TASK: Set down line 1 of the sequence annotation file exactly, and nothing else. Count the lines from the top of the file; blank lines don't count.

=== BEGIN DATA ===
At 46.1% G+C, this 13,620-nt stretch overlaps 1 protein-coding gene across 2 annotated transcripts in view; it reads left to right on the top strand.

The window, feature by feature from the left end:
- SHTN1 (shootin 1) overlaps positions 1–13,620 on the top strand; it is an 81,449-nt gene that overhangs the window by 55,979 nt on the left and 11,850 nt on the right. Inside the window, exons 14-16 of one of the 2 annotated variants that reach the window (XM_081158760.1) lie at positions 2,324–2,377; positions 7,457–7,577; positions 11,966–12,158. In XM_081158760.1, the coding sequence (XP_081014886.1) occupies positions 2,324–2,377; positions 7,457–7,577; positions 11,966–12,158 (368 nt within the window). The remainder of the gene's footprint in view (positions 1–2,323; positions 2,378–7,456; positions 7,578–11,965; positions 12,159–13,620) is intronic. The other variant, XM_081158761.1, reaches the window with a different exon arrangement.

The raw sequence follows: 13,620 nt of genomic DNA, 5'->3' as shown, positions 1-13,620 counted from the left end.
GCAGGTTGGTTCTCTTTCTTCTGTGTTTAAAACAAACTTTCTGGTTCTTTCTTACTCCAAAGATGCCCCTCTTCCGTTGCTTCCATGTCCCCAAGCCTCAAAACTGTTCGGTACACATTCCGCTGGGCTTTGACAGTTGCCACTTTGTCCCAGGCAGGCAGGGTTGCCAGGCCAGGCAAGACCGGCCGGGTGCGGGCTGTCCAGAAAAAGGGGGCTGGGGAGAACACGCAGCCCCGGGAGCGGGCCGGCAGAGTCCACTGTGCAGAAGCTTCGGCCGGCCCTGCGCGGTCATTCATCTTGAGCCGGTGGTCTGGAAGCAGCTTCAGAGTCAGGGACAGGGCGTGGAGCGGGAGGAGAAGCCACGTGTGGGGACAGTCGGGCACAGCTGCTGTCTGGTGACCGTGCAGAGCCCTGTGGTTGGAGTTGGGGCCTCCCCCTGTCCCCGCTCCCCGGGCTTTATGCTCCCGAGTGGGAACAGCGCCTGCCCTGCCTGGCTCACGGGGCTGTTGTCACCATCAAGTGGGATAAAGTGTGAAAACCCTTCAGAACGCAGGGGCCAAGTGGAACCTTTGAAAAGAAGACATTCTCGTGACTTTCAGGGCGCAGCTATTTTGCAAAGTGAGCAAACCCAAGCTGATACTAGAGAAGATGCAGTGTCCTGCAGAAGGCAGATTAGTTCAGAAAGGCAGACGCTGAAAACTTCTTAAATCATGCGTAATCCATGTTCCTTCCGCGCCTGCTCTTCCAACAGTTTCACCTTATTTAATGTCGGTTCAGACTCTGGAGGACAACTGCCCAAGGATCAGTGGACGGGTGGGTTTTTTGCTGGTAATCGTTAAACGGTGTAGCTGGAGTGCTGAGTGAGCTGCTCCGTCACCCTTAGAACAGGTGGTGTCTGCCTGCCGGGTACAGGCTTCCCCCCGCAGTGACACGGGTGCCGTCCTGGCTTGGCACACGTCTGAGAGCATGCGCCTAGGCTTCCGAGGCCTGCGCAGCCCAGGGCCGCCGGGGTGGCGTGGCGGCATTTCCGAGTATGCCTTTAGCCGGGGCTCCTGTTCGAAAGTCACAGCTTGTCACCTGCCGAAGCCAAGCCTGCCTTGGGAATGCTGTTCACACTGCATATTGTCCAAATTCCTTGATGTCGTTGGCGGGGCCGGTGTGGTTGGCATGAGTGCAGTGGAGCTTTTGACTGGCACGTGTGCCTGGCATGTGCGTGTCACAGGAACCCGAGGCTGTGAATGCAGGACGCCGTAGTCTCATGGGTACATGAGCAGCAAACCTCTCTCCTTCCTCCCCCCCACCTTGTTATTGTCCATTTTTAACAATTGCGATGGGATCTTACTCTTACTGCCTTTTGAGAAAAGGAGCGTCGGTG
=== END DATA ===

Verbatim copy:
At 46.1% G+C, this 13,620-nt stretch overlaps 1 protein-coding gene across 2 annotated transcripts in view; it reads left to right on the top strand.